by James Shillinglaw /
Your client is on that long foreign trip for business or leisure when suddenly tragedy strikes. He or she gets severely ill or has an accident that requires intensive medical care that can’t be provided abroad. How do you get the client back home?
If you’ve sold that person a good travel insurance policy with the right clause in the contract, the answer is medical evacuation. While you did your best in selling the insurance, it’s one of your fellow travel agents who now makes sure that evacuation takes place in a timely and efficient manner.
Joseph McNamara, president and CEO of Palm Beach, FL-based Sky Cap Corp., a member of Tzell Travel Group, is a specialist in medical evacuations and travel assistance, a unique niche that can ensure the health and safety of your customers when they need to be flown home due to a medical emergency.
McNamara founded his business in 2011 as the only U.S. travel management company to focus 100% on “repatriation travel.” He works with travel insurance companies, medical escort firms, air ambulances, and other travel-assistance companies around the world. He manages the agency with creative director Max Tuttle.
Roughly 95% of his clients are business travelers; most of the medical repatriations are returning from a foreign country, though the agency has begun doing repatriations between foreign countries as well. Over the past five years Sky Cap has served more than 2,500 customers around the world.
How did McNamara get his start? “I was working for a medical escort company that transferred patients worldwide on commercial aircraft with a nurse,” he said. “At the time, they weren’t using a travel agent, just online booking tools. But when it comes to this type of thing, I realized it really requires a travel agent, someone who is working on the reservations and arrangements.”
McNamara says his business has grown exponentially every year over the past five years in both revenues and sales—and continues to grow. “There’s a lot of business out there because there are not many agencies that focus 100% on medical repatriation,” he said.
A unique business model
McNamara’s business is much more than just booking a flight. “You are dealing with different departments within an airline,” he said. “You work with them on a daily basis to clear clients for travel, to make sure their diagnosis aligns with what IATA says about transporting sick or injured passengers.”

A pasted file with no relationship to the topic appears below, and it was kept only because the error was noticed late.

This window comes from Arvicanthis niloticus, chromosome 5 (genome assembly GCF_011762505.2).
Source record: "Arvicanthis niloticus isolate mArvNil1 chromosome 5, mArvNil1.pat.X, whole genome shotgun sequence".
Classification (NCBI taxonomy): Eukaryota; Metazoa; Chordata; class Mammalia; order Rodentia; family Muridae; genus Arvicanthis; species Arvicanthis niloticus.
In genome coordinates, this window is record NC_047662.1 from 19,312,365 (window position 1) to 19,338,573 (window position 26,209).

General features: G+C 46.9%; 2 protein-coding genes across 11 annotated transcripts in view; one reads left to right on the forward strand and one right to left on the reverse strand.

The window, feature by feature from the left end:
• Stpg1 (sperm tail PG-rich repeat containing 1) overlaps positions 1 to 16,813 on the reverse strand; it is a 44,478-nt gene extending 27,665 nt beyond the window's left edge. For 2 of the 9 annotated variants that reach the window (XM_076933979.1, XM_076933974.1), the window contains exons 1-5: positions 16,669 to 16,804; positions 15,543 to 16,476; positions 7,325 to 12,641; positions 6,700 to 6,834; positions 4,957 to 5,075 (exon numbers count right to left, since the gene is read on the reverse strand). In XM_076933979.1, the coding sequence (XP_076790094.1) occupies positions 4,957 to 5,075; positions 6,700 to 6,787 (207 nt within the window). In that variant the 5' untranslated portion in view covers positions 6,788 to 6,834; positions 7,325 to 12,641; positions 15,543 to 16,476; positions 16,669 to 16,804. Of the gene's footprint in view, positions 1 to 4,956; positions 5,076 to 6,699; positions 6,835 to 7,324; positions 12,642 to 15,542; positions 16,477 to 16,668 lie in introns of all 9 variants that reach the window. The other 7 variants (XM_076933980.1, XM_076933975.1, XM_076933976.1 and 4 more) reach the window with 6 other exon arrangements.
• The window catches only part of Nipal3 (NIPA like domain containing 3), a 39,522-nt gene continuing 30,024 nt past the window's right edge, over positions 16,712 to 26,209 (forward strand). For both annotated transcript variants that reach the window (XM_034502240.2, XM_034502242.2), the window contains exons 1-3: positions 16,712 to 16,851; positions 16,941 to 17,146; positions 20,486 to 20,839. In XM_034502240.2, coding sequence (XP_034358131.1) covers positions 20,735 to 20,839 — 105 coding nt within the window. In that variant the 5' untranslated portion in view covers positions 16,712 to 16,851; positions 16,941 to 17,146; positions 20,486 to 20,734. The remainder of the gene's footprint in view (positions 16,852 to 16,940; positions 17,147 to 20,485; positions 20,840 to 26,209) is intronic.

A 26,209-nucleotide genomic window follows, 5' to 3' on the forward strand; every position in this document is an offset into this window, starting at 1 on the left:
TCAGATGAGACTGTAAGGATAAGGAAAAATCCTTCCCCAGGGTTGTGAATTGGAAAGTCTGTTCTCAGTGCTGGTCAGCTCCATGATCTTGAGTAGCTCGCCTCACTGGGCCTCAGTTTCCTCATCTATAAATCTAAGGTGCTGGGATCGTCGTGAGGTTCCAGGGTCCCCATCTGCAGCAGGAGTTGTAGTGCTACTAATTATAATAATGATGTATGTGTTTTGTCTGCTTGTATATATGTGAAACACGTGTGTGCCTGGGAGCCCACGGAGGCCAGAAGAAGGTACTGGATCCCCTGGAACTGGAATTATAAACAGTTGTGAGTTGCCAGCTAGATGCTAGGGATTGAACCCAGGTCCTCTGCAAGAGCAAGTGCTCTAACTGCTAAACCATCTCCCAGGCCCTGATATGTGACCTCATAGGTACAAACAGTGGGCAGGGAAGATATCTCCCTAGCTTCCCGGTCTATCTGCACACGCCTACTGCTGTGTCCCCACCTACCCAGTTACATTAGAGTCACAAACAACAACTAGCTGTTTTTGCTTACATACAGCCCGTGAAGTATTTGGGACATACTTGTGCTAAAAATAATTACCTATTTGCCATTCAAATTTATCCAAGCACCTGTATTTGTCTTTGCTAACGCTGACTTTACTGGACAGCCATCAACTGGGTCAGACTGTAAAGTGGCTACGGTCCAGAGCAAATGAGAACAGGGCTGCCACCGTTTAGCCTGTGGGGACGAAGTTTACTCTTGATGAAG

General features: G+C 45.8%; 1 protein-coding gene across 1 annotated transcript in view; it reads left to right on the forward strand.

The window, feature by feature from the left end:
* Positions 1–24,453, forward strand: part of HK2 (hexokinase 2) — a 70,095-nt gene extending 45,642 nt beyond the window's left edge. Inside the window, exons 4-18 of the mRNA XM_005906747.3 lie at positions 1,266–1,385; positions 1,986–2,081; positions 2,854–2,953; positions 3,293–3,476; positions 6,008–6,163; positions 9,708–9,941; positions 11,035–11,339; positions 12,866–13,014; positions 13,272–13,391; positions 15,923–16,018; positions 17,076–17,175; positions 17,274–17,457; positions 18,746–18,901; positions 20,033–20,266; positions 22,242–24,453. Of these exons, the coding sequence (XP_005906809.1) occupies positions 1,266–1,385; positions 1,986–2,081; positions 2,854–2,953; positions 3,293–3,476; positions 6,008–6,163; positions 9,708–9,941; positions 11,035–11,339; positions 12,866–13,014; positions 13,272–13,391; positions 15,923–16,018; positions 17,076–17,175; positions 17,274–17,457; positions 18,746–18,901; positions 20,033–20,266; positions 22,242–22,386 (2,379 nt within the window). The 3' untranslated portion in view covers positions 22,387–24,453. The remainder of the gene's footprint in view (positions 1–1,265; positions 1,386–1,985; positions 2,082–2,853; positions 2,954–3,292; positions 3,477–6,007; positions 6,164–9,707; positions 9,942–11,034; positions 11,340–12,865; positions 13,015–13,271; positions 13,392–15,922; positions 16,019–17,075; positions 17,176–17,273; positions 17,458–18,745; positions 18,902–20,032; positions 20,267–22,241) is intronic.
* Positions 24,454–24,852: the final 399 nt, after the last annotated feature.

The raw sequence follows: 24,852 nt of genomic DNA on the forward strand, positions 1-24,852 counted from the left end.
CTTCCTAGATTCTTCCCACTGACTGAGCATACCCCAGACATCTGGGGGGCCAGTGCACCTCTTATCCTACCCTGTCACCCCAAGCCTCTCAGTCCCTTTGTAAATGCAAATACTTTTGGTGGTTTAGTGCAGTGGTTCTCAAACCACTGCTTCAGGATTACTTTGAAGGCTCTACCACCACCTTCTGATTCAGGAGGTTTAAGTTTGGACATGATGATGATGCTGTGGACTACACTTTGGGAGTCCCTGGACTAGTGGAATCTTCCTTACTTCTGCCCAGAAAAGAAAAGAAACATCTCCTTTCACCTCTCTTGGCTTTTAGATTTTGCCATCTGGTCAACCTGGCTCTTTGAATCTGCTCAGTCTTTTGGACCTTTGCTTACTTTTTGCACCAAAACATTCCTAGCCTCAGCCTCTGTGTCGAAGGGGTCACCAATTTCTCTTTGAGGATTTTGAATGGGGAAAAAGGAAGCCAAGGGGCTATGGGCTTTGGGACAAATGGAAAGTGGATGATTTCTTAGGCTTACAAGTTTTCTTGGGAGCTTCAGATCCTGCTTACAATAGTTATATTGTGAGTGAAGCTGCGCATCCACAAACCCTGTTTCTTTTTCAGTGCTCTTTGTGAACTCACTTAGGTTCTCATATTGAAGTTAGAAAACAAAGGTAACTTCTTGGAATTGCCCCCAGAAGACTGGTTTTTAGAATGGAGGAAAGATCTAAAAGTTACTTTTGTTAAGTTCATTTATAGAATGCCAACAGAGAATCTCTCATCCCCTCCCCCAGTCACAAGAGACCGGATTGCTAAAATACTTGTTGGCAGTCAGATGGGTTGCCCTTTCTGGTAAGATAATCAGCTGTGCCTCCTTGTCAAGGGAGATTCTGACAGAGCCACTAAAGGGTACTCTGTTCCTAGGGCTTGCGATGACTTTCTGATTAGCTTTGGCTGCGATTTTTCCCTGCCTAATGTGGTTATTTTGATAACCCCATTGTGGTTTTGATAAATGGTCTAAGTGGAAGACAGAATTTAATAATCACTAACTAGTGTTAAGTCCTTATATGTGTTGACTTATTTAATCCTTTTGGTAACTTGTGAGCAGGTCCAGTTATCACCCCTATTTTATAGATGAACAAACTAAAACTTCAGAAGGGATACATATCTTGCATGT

While McNamara does book private charter jets, most of his business is on commercial scheduled flights. “Every airline has different policies and procedures of how they approach that,” he said. “Typically the treating doctor has to fill out what’s called a medic and we submit that to the airline. This determines whether the passenger is fit for travel. And then we go from there.”
Like many successful travel professionals, McNamara get his customers entirely by word of mouth: “I started doing it for one medical escort company and then they referred me to different assistance companies and travel insurance providers. So that’s typically the bulk of our business—either travel-insurance providers or medical-escort providers.”
The complete focus on this one niche is likely to remain, he said. “If a customer comes to us and asks us to book a cruise or a vacation, we’ll typically refer them to another Tzell agent. It’s just not where our expertise is. And we want to make sure we pay 100% attention to this industry, because it has a lot of intricate details that need to be met.”
McNamara acknowledges that he is largely self-taught, though he used Sabre’s online training tools to understand the airline reservation and booking system. He also has taken advantage of Tzell’s online training program to learn how to maximize revenue and commissions.
Most of the airline travel McNamara books is international, and each trip can involve multiple bookings, including the patient and a nurse or doctor. And many of these passengers fly in premium or first-class because they need to be in the front of the aircraft. So commissions can be substantial.
In the end, though, McNamara attributes his success to a total focus on his niche from which he does not deviate. “It’s my bread and butter,” he said.
What’s the most challenging medical repatriation he has ever faced? One of the most difficult is a stretcher transport, because it typically requires that the airline remove seats from an aircraft. Most U.S. carriers are reluctant to do that, but it is more common with European and Asian airlines. A stretcher on a commercial aircraft typically costs $40,000 to $60,000, versus a private jet, which can cost upward of $100,000, McNamara said.
Indeed, McNamara says the variety of challenges his agency faces helps keep it interesting. “We love what we do,” he said. “Every day is new; every day is exciting. I think that’s what most agents would say, but every day we really don’t know what we’re walking into. It depends on something going wrong for someone else in the world. We can never predict whether at 9 a.m. it will start super-busy or if it will get super-busy at 12 midnight.”
If you would like to be considered for a Super Agent profile because of your success, innovative approach to business, specialized niche, or unique business model—or have a friend you’d like to nominate—please email me firstname.lastname@example.org, or TMR’s editor Cheryl Rosen at email@example.com.